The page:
If there was one thing Peter loved, besides books, it was the game of golf. And, now that the nation has been launched into the last two (most exciting!) days of Masters coverage, we thought we’d offer up a few morsels of little-known Augusta trivia. We want you to be the smartest fan in the vicinity of whatever electronic device you’re using to stream the action.
Every year, Masters week is the time we get bitten by the golf bug again–after the winter’s over and the frost has thawed from the greens, just early enough to make sure our game is in
good less-rusty shape for summer. So, while we weren’t rewatching the Golf Boys or daydreaming about our very own Hover-mobile this past week, we did brush up a bit on our Masters trivia. Allow us to share a little of what we’ve learned:
- The most popular sandwich there still goes for the cool price of $1.50. Ok, you probably knew that. But did you know that the famed pimento is made with both American and Swiss cheese? To be specific: “Pasteurized processed American Swiss cheese consisting of: American cheese, Swiss cheese (milk, salt, cheese culture, enzymes), water, cream, sodium citrate, salt, sodium phosphate, sorbic acid (as a preservative), lactic acid, pimento.” Mmm, lactic acid…
- Green jackets are not the only prize handed out at the tournament. The low scorer of the day goes home with a crystal vase. A hole-in-one is rewarded with a large crystal bowl. An eagle earns you two crystal goblets. And a rare albatross will get you… wait for it… yes, another large crystal bowl. From 1955 through 1992, the winner received a silver box (originally a cigarette case) engraved with the names of all the year’s competitors. Doesn’t all of this sound like the components for the best wedding registry of all time?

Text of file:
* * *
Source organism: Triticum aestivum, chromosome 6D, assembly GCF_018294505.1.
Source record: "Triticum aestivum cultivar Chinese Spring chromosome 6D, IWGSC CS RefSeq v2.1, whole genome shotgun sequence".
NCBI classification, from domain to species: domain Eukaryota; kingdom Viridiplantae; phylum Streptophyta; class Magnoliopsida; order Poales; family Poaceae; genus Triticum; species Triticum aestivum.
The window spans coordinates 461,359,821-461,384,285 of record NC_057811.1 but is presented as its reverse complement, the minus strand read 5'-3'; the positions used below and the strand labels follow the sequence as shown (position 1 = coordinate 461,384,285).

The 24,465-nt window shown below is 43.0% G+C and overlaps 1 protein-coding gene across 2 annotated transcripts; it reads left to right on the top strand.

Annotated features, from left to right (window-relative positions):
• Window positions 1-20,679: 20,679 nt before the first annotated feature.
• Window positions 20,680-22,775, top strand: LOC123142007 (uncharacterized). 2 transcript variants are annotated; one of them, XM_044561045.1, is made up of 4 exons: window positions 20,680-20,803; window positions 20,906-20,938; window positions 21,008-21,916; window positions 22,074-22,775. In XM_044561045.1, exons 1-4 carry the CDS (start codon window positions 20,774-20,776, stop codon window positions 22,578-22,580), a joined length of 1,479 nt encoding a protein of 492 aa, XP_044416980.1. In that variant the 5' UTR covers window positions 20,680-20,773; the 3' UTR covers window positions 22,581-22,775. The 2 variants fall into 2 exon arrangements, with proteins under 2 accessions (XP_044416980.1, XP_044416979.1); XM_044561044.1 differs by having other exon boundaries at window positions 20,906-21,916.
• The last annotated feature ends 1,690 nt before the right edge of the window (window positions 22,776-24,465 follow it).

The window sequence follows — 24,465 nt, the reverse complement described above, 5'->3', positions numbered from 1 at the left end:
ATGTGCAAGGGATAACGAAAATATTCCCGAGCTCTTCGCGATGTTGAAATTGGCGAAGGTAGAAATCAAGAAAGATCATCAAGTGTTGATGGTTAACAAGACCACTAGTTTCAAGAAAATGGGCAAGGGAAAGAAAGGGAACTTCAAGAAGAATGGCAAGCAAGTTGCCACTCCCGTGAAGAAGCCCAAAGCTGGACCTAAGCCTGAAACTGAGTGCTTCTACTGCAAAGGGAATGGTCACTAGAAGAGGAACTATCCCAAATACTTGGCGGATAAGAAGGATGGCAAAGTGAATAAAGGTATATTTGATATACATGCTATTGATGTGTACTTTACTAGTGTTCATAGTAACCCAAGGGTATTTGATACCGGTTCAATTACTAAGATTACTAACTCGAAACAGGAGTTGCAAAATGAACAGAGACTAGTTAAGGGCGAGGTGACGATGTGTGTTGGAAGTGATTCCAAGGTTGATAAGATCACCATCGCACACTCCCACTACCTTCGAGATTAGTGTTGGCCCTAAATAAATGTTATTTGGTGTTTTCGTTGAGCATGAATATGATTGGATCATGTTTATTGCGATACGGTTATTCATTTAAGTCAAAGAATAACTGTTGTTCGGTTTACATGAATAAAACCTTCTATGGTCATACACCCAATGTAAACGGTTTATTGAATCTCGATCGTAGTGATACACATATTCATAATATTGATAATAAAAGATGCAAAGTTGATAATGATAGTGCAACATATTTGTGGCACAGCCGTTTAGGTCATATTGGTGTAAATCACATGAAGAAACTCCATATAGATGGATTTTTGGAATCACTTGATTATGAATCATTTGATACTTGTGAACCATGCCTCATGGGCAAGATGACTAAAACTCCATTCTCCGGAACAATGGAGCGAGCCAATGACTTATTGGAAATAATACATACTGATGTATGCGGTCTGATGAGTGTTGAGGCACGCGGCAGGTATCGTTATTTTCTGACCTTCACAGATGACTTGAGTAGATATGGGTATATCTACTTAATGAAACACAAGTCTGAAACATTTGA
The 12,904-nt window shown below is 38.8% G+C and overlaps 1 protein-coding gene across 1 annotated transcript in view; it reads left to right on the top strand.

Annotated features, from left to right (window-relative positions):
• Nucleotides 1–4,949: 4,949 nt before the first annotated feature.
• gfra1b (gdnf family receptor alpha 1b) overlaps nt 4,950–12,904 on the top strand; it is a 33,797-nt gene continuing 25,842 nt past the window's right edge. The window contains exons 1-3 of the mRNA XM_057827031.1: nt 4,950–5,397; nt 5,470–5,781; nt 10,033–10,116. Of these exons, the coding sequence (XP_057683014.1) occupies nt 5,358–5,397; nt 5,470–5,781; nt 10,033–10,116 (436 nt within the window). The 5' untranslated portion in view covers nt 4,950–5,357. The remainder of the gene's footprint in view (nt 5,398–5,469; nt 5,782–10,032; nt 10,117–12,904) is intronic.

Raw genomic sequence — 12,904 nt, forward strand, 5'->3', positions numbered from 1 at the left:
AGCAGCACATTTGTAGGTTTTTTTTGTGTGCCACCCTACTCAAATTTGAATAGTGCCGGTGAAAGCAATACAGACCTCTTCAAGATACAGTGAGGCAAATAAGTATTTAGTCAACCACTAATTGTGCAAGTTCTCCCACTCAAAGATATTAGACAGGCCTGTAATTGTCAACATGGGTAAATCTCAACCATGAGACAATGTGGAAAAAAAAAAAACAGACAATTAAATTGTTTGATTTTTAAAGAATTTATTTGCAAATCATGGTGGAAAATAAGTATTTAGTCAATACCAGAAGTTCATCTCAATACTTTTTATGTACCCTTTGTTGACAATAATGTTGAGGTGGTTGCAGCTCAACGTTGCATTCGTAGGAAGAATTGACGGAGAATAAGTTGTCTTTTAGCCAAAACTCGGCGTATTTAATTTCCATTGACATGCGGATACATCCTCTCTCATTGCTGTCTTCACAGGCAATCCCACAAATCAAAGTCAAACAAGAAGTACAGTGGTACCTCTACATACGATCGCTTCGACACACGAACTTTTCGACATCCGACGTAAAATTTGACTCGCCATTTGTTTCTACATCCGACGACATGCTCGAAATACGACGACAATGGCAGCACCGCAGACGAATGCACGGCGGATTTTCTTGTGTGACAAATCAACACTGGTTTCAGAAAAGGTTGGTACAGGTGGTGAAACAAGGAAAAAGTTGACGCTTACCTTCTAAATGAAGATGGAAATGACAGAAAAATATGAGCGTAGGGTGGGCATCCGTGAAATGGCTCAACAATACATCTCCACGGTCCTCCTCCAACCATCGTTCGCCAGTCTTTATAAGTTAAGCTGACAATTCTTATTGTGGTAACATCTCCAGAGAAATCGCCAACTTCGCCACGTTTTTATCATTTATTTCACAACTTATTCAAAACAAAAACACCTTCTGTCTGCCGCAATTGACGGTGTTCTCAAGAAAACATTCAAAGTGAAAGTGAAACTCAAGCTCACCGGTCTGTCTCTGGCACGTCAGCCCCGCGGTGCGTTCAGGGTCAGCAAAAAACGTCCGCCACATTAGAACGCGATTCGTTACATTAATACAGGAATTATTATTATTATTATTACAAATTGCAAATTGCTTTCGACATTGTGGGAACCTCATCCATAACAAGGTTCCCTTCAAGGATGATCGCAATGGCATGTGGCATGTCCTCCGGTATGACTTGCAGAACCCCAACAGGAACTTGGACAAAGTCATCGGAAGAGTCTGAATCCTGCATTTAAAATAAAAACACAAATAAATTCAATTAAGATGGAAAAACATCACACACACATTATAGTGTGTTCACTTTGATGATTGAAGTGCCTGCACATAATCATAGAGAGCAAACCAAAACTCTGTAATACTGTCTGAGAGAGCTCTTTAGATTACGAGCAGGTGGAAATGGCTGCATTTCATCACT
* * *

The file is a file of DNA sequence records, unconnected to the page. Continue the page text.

- In 1934, a full week’s ticket to the Masters cost $5.50. Ticket sales for the week of the tournament–the first one in history–added up to $8,011.
- It’s not as flat as it looks. Because television tends to flatten out topography, nearly all first-time visitors to Augusta National are amazed by how hilly the course is. The 18th hole plays straight uphill; the 10th hole can comfortably play as a 500-yard par four because it runs so steeply down the same hill.
- Even the bunkers are super-swank. Another feature unique to Augusta National is the nature of the sand in the bunkers. The “sand” consists of quartz from the Spruce Pine Mining District in northwestern North Carolina (it’s a very pure by-product that occurs when feldspar is mined for aluminum). The bunkers are so powdery that a ball rolling through can leave the impression of its dimples in its wake. Quartz like the kind found in Augusta’s bunkers is now a hot commodity, as it is also used to make silicon chips.
All of the facts in this post have been compiled from the delightful cacophony of wisdom, folly, rules, truths, and trivia that is A Disorderly Compendium of Golf, an obsessive little gem of a book for addicts of the game (like me).
–Liz, who loves golf, too, almost as much as she loves books